The long-awaited Steven Spielberg movie adaptation of Michael Morpurgo's powerful children's story War Horse opens in New Zealand cinemas on Thursday 12 January. Here, the British author of War Horse - and its newly released sequel Farm Boy - talks about working with animals and children, gives his recommendations for reluctant young readers, and tells us what he thinks of the movie.
Q: What do you think of the new Spielberg movie of War Horse?
A: I saw the film for the first time at a vast cinema in Leicester Square, London, and I was at once deeply engaged, in turns moved by the tale of loyalty between Albert and his horse Joey, by the serene beauty of the landscape of Devon, and horrified by the hellish vision of the trenches, of the suffering of soldiers and horses alike. The film has the pace it should have, first the walk, as Joey and Albert grow up together in the countryside, and come to trust each other, then the trot and canter off to war, and finally into a gallop, a gallop through the carnage and terror as the war engulfs them.
There are sublime moments, wonderfully funny moments, but Spielberg never shrinks for a moment from the horror of that war. We live with Joey and Albert, willing them to survive, to find one another again. Spielberg has kept faith with the book. We are left with hope, hope for peace.
Q: Why did you write Farm Boy?
A: Farm Boy is a "sequel" to War Horse in that it continues the story of Joey the horse after World War I when he returns to the farm in Devon. I'm not usually a fan of sequels but I was persuaded to revisit Joey's story by my great friend the illustrator Michael Foreman - who suggested a story about how tractors changed the face of farming. I'd also had quite a few letters from fans asking about what happened to Joey after he came back from the war and how had he managed on the farm. I'm in the wonderfully privileged position of witnessing the enthusiasm that urban people seem to have when they see the countryside for the first time, because of the charity that my wife and I founded called Farms for City Children. It enables children from inner cities to live on a farm with their class and teachers for a week. It's an amazing experience. A lot of the inspiration for Farm Boy is from this.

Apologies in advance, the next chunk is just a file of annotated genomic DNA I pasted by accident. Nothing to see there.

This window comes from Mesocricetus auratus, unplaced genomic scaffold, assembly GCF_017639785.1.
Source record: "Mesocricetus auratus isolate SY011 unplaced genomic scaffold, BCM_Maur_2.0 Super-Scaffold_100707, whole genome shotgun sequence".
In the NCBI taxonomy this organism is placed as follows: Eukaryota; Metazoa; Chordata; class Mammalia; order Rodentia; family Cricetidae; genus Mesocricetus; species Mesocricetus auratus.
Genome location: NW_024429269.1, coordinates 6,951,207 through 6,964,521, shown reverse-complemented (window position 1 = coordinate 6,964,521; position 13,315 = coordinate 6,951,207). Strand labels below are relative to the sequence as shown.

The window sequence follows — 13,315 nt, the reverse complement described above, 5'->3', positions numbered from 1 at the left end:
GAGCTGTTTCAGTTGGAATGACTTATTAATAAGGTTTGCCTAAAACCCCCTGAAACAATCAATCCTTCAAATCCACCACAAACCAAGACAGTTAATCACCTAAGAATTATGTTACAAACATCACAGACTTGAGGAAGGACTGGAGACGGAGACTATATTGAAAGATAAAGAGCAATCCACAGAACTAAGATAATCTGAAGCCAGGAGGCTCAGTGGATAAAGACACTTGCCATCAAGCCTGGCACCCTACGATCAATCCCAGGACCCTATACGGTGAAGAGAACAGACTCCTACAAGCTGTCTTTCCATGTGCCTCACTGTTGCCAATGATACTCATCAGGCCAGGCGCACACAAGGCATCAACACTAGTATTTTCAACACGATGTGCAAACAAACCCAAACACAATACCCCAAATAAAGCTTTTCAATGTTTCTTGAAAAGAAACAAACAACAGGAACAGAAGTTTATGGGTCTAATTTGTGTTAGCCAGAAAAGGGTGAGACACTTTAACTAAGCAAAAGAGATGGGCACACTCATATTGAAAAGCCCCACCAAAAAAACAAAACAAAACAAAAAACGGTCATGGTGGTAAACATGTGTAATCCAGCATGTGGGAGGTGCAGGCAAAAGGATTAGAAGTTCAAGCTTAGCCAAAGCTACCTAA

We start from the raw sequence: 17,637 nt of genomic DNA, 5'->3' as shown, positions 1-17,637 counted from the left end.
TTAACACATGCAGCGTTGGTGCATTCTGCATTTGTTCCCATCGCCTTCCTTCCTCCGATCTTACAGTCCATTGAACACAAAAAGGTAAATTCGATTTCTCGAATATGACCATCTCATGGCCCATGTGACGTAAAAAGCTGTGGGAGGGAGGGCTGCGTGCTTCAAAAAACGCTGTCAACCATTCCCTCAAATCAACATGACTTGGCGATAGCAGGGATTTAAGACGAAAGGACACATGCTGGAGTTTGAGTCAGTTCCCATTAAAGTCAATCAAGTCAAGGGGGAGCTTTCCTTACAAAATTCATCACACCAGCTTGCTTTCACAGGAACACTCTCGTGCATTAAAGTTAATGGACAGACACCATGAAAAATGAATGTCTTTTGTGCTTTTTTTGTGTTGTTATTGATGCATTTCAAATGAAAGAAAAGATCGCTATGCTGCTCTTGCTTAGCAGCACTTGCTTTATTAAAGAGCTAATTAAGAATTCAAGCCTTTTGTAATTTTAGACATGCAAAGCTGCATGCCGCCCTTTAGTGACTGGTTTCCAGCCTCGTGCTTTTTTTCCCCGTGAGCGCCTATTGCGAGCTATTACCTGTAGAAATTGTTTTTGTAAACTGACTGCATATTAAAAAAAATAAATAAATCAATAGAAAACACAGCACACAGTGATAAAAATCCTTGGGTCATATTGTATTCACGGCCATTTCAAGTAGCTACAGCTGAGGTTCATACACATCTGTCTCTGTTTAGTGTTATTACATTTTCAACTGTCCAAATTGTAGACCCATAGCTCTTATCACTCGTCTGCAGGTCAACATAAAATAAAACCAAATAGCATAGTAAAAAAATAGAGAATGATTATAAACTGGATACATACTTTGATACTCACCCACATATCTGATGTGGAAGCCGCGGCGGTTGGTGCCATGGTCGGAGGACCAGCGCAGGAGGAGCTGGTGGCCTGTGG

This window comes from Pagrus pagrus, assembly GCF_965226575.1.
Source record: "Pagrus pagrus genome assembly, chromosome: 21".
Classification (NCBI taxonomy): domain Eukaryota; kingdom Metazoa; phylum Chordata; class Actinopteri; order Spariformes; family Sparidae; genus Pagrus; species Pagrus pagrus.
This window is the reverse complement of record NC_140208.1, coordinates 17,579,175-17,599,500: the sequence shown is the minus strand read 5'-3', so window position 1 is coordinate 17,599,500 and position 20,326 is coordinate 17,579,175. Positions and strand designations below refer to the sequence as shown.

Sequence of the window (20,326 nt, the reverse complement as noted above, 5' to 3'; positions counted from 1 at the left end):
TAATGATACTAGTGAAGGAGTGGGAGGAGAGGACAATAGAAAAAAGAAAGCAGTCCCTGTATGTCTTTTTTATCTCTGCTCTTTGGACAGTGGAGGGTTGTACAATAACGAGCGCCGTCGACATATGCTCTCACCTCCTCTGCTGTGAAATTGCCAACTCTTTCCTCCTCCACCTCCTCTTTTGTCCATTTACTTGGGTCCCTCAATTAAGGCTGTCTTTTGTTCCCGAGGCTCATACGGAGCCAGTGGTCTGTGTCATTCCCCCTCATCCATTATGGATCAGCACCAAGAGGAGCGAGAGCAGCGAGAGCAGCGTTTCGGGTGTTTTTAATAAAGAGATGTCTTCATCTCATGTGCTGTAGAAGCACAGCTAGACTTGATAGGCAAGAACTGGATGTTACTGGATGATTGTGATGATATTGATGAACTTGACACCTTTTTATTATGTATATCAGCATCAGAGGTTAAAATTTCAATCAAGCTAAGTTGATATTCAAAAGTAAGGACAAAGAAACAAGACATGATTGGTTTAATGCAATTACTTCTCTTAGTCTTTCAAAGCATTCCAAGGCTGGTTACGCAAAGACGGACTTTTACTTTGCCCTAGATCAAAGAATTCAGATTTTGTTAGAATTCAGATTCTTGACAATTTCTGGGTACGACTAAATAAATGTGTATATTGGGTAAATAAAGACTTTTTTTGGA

Q: Why are so many of your books are about war?
A: I was a war baby, born in 1943. As I grew up, I soon learned how war had torn my world apart. I lived next to a bombsite, played in it because we weren't supposed to, and because it was the best adventure playground imaginable. But I soon learned that much more than buildings was destroyed by war. My parents had split up because of it. I knew my uncle Pieter, killed in 1940, in the RAF, through a photograph, through the stories I heard of him, through the grief my mother, his sister, lived every day of her life. I missed him and I'd never known him. All I knew was what I'd been told, that he'd given his life for our freedom. I thought the world of him for that. I still do. War continues to divide people, to change them forever, and I write about it both because I want people to understand the absolute futility of war, the "pity of war" as Wilfred Owen called it.
Q: If you had to choose only one book to recommend to a reluctant young reader which title would you choose?
A: For a boy perhaps it would be Cool and for a girl The Butterfly Lion or Why the Whales Came. I was a reluctant reader myself. And then I taught a lot of reluctant readers, so when I wrote stories, I knew they had to work for me and them, as well as those who take to reading more easily.
Q: What was your favourite story as a child?
A: I loved Treasure Island by RL Stevenson. I was not an avid reader at all. I liked comics and being read to, and listening to stories. This was the first real book I read for myself. Jim Hawkins was the first character I identified with totally. I lived this book as I read it.